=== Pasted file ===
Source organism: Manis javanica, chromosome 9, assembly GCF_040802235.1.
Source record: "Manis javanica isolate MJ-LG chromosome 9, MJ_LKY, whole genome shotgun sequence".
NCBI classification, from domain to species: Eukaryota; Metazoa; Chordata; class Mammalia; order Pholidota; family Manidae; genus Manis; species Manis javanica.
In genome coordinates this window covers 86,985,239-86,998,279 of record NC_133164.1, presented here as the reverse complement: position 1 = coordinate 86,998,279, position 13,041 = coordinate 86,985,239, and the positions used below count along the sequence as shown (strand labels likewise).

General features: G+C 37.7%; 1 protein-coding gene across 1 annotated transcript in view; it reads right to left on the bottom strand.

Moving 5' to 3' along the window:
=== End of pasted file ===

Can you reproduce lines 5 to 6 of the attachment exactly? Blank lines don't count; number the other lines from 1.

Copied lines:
General features: G+C 37.7%; 1 protein-coding gene across 1 annotated transcript in view; it reads right to left on the bottom strand.

Moving 5' to 3' along the window: